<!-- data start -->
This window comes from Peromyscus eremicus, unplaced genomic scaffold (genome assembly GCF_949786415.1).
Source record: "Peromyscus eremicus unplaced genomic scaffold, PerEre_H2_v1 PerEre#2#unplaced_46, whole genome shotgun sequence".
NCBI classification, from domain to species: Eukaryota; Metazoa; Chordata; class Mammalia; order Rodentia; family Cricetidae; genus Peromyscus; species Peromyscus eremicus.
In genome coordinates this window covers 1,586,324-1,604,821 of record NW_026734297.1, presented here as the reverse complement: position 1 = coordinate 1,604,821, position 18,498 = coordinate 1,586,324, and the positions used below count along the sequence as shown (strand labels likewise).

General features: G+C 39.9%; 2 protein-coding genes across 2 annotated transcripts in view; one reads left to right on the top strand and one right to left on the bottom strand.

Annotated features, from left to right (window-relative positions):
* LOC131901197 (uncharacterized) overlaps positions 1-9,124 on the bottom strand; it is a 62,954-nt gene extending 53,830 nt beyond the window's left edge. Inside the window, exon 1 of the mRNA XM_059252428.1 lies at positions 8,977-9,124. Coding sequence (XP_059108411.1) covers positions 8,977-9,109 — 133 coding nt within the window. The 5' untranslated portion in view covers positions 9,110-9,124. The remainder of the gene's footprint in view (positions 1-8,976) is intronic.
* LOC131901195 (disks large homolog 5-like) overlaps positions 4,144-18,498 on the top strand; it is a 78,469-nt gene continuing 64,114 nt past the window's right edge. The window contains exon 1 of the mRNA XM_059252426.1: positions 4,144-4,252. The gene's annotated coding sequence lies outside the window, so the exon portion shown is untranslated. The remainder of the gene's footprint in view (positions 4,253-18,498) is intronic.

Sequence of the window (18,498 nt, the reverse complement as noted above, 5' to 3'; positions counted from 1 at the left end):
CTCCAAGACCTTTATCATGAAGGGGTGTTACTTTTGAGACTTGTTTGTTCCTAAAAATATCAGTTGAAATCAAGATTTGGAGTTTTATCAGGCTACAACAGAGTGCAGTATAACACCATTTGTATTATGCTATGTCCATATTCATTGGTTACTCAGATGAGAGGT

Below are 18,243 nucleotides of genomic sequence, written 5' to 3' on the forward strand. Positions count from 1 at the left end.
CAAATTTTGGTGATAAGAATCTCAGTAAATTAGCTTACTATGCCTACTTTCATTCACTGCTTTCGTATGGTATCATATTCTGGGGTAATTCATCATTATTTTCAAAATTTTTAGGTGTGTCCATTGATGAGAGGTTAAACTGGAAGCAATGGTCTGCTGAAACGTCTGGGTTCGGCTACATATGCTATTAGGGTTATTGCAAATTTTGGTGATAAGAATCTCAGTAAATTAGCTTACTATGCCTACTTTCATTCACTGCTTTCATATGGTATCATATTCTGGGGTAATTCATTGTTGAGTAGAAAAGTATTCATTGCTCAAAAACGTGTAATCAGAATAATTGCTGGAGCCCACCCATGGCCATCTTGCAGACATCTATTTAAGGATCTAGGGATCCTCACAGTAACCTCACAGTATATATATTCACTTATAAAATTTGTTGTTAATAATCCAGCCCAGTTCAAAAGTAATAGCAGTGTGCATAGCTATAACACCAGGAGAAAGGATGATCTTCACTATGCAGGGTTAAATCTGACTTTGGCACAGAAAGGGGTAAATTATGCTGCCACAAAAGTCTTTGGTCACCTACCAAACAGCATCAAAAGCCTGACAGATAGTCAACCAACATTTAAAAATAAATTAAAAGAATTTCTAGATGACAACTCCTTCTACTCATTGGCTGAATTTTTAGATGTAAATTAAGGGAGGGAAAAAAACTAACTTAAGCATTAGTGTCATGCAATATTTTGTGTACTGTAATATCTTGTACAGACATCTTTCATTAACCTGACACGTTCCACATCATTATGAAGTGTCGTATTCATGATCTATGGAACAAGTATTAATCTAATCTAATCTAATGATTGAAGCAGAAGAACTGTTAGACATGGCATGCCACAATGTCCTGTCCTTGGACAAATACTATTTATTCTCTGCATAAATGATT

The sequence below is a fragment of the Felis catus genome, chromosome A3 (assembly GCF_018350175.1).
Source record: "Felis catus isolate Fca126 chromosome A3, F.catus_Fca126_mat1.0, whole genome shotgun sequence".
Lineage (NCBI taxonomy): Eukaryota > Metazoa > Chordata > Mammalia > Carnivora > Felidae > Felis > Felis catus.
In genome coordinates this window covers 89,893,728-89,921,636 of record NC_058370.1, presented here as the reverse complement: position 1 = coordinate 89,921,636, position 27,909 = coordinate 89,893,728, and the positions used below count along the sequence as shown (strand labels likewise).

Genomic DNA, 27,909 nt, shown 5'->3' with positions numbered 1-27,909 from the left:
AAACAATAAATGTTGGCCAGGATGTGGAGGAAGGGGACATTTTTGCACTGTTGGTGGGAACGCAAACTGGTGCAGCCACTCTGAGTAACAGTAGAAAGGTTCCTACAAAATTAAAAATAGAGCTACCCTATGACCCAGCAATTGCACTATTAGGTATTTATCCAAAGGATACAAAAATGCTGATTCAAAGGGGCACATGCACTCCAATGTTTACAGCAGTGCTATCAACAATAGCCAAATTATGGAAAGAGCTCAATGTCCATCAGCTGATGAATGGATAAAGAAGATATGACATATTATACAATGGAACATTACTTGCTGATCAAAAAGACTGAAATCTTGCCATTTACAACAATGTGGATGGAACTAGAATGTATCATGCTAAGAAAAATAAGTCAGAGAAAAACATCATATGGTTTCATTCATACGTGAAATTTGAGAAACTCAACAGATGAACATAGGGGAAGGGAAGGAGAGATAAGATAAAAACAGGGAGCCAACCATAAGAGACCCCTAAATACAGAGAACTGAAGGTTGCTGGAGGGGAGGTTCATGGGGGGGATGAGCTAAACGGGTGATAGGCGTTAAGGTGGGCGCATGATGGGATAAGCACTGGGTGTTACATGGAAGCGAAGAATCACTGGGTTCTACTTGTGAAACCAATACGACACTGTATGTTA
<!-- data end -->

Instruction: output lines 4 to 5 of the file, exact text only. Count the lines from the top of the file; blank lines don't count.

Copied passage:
In genome coordinates this window covers 1,586,324-1,604,821 of record NW_026734297.1, presented here as the reverse complement: position 1 = coordinate 1,604,821, position 18,498 = coordinate 1,586,324, and the positions used below count along the sequence as shown (strand labels likewise).

General features: G+C 39.9%; 2 protein-coding genes across 2 annotated transcripts in view; one reads left to right on the top strand and one right to left on the bottom strand.